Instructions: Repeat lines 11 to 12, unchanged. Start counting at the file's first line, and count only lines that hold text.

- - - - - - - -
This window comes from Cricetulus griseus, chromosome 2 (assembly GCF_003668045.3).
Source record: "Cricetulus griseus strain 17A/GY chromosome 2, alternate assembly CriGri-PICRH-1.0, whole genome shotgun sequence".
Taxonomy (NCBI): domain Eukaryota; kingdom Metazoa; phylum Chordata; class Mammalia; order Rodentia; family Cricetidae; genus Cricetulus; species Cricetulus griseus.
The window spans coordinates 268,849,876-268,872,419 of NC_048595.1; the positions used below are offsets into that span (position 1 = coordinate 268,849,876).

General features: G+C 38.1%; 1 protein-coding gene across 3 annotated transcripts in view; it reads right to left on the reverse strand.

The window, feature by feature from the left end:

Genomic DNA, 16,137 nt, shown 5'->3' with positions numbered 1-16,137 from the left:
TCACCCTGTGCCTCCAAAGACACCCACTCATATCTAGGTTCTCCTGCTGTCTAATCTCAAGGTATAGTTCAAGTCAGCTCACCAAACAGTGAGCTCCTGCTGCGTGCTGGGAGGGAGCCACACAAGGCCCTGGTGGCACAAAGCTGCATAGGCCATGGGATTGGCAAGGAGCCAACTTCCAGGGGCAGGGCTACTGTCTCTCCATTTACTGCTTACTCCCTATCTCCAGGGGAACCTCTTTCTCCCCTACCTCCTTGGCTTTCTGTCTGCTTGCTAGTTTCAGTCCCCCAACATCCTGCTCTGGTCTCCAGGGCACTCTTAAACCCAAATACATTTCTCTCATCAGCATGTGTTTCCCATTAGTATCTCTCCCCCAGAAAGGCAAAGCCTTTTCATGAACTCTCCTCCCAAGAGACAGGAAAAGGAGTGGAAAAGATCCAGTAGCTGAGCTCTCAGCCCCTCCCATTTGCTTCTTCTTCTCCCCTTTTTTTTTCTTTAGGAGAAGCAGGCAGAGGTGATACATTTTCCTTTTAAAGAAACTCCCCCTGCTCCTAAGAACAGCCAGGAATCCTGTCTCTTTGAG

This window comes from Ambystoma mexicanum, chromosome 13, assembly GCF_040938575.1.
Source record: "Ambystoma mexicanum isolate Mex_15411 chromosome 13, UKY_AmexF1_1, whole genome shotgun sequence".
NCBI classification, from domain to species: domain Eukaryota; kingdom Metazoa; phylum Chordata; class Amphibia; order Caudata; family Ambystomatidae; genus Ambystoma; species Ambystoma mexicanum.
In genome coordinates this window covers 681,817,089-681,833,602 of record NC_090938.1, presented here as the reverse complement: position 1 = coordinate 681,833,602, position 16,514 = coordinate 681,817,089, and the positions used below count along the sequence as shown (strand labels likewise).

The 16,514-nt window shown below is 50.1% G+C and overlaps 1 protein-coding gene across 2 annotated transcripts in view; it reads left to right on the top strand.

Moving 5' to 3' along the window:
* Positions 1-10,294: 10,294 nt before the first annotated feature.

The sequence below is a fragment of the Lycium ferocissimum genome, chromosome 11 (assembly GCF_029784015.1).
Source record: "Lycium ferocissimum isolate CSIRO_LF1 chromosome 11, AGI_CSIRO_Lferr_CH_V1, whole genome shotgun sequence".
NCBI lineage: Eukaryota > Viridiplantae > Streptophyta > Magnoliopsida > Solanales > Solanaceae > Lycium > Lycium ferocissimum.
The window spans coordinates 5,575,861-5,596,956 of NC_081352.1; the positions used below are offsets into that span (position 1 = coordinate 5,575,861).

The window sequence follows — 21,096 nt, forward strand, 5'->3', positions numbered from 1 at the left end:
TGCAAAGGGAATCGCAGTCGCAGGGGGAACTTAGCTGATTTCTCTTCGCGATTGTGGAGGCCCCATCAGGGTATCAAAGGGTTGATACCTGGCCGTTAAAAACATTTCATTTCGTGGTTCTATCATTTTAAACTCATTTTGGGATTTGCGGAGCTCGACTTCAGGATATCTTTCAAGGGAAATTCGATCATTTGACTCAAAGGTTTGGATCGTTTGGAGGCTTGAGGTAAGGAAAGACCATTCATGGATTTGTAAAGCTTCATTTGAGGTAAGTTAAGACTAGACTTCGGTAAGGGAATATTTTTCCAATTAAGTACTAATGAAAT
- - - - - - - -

NCBI classification, from domain to species: domain Eukaryota; kingdom Metazoa; phylum Chordata; class Amphibia; order Caudata; family Ambystomatidae; genus Ambystoma; species Ambystoma mexicanum.
In genome coordinates this window covers 681,817,089-681,833,602 of record NC_090938.1, presented here as the reverse complement: position 1 = coordinate 681,833,602, position 16,514 = coordinate 681,817,089, and the positions used below count along the sequence as shown (strand labels likewise).